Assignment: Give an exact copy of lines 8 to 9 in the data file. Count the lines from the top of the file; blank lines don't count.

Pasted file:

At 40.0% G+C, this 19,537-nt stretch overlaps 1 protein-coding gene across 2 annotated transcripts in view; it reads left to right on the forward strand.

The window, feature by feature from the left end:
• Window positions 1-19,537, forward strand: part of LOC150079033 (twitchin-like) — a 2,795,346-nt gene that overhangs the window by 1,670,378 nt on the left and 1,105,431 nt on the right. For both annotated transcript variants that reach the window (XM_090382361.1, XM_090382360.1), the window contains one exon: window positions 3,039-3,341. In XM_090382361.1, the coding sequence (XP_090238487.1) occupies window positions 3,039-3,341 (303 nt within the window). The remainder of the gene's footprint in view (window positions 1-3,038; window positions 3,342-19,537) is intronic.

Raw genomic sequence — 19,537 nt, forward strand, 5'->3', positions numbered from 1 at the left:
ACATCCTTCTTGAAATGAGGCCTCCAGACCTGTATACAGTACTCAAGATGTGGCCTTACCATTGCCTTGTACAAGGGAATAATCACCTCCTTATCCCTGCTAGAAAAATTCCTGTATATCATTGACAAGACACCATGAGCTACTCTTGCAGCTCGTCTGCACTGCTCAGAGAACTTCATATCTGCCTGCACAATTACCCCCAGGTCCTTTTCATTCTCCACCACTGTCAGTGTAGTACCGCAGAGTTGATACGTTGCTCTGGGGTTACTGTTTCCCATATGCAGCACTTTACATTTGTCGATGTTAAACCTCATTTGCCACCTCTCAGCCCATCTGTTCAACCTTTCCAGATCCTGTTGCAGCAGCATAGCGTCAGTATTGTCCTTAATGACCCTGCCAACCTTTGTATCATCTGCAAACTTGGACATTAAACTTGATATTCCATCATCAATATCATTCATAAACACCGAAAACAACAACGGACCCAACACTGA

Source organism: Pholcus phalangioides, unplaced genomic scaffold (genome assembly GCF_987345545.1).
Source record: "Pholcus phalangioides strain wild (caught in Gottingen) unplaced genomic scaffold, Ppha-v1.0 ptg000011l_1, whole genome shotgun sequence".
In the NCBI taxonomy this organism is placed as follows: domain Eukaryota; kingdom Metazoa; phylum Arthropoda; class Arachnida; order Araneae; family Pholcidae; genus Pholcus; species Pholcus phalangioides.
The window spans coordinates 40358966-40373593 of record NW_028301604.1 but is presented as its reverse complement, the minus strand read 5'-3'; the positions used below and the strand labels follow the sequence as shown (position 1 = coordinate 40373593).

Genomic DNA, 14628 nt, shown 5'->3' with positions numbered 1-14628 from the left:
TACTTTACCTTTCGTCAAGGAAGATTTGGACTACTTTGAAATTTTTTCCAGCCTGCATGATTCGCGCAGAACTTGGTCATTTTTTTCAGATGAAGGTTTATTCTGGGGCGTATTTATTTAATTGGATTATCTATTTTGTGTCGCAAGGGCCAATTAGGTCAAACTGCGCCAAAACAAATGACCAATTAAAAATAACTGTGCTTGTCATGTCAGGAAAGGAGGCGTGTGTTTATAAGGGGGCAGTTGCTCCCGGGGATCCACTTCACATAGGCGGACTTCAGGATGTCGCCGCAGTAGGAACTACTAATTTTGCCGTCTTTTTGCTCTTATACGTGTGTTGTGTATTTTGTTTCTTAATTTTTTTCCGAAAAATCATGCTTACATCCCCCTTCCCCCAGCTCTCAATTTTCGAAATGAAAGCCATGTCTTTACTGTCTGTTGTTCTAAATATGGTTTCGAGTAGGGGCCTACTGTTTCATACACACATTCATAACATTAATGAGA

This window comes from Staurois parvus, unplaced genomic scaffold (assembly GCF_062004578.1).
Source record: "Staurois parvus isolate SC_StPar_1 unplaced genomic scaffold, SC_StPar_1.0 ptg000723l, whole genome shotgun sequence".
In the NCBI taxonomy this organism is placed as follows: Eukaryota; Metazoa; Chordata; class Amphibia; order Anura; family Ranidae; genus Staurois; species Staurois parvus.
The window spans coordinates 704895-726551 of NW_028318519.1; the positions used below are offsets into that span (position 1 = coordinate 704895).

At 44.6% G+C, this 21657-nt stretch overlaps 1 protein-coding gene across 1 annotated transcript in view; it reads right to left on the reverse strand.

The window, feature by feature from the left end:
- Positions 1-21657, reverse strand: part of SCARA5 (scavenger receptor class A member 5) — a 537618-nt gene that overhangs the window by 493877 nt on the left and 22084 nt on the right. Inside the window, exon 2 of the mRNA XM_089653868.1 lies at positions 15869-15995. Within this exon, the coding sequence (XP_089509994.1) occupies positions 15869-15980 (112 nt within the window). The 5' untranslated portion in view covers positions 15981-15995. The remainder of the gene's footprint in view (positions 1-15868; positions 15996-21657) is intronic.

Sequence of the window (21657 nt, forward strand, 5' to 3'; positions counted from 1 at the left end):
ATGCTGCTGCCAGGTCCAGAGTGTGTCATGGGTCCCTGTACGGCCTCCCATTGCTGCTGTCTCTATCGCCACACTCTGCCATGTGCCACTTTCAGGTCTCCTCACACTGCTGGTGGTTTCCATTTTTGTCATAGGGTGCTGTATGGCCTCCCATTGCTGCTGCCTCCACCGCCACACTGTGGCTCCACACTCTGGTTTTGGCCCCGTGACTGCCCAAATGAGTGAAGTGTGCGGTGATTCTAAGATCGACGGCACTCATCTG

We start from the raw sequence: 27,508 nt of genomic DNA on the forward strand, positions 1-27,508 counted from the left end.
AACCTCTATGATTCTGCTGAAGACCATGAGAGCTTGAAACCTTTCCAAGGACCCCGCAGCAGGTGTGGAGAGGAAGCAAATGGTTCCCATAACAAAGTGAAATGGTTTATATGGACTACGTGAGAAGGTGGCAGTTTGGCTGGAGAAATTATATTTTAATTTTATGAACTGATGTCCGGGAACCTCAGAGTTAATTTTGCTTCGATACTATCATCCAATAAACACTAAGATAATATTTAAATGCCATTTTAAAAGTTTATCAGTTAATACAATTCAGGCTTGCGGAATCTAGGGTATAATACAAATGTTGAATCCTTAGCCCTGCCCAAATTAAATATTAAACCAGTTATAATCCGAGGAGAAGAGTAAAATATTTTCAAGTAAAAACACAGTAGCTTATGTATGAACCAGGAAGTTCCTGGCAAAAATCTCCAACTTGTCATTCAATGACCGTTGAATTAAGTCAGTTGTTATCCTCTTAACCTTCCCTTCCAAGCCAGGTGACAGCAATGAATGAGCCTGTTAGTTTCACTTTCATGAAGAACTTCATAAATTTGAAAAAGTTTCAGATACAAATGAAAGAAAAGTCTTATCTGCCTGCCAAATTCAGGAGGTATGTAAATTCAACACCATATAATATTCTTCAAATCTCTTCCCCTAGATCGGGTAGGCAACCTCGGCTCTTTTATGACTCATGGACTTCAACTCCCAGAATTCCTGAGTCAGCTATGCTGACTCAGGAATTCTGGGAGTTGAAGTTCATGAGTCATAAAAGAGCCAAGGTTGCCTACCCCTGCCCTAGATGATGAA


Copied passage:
In the NCBI taxonomy this organism is placed as follows: domain Eukaryota; kingdom Metazoa; phylum Arthropoda; class Arachnida; order Araneae; family Pholcidae; genus Pholcus; species Pholcus phalangioides.
The window spans coordinates 40358966-40373593 of record NW_028301604.1 but is presented as its reverse complement, the minus strand read 5'-3'; the positions used below and the strand labels follow the sequence as shown (position 1 = coordinate 40373593).